This is a guest post by Cas Mudde, assistant professor in the Department of International Affairs of the University of Georgia. He is the author of “Populist Radical Right Parties in Europe” (Cambridge University Press, 2007) and co-editor of “Populism in Europe and the Americas: Threat or Corrective for Democracy?” (Cambridge University Press, 2012).
If anyone has still missed it, despite the onslaught of media attention, there will be European elections this year. Between May 22 and 25, 2014, more than 300 million citizens of the 28 member states of the European Union are eligible to vote for their (national) representative in the European Parliament in Brussels (and Strasbourg). For months now high-ranking E.U. and national politicians have been warning us for the “European populist backlash” that will unleash in May. Europhiles and Europhobes seem to agree on just one thing: the upcoming European elections are going to be crucial to the future of the European Union. ‘If the “anti-European populists” will win the elections, the European Union is doomed,’ is the message coming out of the ivory towers of Brussels. ‘If we win the European elections, the nation states are saved,’ is the message from the ‘anti-European populists.’
Both camps grossly exaggerate the importance of the upcoming elections for the functioning of the European Union. While the role of the European Parliament (EP) has grown significantly in the past decades, and particularly with the 2009 Lisbon Treaty, the European Parliament remains the weakest link in the E.U. power triangle. Although it has now become a co-lawmaker, the political agenda is still mainly set by the European Commission and approved by the European Council. Consequently, as the late Peter Mair already noted in a seminal article (pay wall) in 2000, the paradox of E.U. politics is that if you want to influence the European level, you have to vote in national elections. After all, it is at the national level that the members of the European Council and the European Commission are decided. In that sense, the 2013 German parliamentary elections were probably more important for E.U. politics than the 2014 European elections will be.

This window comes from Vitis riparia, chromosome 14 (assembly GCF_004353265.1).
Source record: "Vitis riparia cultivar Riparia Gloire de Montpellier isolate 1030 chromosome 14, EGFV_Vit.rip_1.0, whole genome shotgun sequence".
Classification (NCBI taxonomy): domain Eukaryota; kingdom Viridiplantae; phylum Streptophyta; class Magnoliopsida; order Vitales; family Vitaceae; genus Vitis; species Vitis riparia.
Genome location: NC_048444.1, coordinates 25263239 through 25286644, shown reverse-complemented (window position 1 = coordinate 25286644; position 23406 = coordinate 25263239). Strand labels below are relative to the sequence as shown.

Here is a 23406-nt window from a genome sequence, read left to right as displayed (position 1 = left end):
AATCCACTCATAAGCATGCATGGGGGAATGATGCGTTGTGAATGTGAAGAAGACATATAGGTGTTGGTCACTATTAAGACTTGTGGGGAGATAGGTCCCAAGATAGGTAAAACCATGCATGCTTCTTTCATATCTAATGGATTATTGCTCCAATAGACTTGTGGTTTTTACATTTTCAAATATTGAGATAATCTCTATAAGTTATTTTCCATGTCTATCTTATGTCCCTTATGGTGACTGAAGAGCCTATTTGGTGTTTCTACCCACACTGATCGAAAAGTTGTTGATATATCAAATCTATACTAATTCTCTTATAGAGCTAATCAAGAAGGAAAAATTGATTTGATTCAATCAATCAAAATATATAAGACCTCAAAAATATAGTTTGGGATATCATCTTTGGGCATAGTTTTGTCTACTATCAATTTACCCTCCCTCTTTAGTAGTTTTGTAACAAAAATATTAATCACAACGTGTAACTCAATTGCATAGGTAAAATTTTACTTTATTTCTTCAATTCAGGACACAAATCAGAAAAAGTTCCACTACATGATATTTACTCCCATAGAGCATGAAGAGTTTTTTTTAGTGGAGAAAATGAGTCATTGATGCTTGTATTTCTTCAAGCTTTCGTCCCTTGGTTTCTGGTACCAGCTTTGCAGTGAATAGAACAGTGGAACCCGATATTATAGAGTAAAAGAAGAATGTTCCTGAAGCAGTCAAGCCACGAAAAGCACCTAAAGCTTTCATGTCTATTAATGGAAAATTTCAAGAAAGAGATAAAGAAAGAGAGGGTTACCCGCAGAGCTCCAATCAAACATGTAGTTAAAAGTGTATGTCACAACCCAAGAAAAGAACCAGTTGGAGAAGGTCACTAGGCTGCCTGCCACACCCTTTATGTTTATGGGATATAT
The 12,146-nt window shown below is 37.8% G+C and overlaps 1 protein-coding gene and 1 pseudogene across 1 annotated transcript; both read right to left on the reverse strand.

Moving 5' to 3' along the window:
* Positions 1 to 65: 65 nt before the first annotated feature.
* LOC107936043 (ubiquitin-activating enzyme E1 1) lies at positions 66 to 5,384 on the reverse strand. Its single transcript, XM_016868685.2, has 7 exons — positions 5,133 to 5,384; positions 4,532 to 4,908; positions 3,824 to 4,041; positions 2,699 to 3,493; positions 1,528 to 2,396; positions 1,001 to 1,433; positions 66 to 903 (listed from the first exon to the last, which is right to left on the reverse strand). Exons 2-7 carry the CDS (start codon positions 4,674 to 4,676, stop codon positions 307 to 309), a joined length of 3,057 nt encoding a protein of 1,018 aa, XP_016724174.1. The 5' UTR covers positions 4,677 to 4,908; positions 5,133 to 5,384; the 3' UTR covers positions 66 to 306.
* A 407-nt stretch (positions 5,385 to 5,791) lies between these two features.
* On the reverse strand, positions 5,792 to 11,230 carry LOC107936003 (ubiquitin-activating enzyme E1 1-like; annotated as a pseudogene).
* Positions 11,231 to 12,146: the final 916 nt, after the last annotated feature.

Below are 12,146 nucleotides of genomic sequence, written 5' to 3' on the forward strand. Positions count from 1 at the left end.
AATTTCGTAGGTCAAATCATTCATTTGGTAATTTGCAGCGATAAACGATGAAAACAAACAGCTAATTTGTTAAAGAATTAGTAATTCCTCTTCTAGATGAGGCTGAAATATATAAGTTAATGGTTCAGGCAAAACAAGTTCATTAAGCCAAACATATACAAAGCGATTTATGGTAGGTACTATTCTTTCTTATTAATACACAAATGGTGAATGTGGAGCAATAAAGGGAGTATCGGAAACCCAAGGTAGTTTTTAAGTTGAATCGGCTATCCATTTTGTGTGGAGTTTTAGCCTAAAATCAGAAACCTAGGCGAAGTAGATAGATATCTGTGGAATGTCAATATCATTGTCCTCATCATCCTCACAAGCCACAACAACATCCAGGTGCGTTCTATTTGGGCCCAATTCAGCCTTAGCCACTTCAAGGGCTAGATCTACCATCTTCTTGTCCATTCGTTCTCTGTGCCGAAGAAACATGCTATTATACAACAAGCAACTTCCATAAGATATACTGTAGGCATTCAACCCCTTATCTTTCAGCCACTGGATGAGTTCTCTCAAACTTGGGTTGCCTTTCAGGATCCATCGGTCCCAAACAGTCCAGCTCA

In a similar paradox, the importance of the European elections will not so much be at the European level, but at the national level of some E.U. member states. Journalists and politicians use the European elections often as a barometer of public opinion. In countries with national elections within roughly a year of May 2014, the national results of the European elections, and particularly the interpretation of them by the media, will be taken as indicators for the upcoming campaign to fight of new challengers and (re)gain volatile electorates. This will be the case in Hungary, which holds national elections on June 30 (although recent changes to the election laws have made these a shoo-in for the ruling Fidesz party), and Sweden, where parliamentary elections are scheduled for Sept. 14.
Of most importance to the future of Europe, however, will be British parliamentary elections, currently scheduled for May 7, 2015. Fighting off a Europhile coalition partner (the LibDems) on the one side, and an anti-EU opposition party on steroids (UKIP) on the other, the ruling Conservative Party is even more divided over its E.U. course than ever before. Both the Europhile and the Europhobe factions within the party are awaiting the European elections with great anticipation, hoping to find electoral arguments to pull the Conservative Party more clearly toward their position.
And this time around their E.U. position is not just important for the further development of E.U. policies, because it could influence the next British government. Even more importantly, it could also be a crucial factor in the Scottish independence referendum of Sept. 18, 2014. With the Scots being much more left-wing and more pro-E.U. than the English majority of the British population, “English euroscepticism could doom the Union.” With the gap closing, and proponents of Scottish independence only 9 percent behind opponents, an even stronger Tory Euroskepticism could sway Scots to exchange a Euroskeptic Britain, increasingly marginalized within the European Union, for a solidly pro-European Union independent Scotland.
And the European ramifications of Scottish independence go well beyond those of a possible one-third minority of ‘anti-European populists’ in the European Parliament. While it is an exaggeration to predict a “re-balkanization of Europe”, there is no doubt that the Scottish referendum will have consequences for other E.U. member states. For example, Belgium is feeling the pressure of the increasingly popular and radical separatist New Flemish Alliance (N-VA), the most popular party within the Dutch-speaking part of Flanders, while Spain has been confronted with mass demonstrations in favor of Basque and Catalan independence. So far the national elites have tried to stave off separatist claims by arguing that the new states would be too small to survive economically and that the European Union will not allow them to join as independent states. But if Scotland can pull it off, this important argument will have run its course.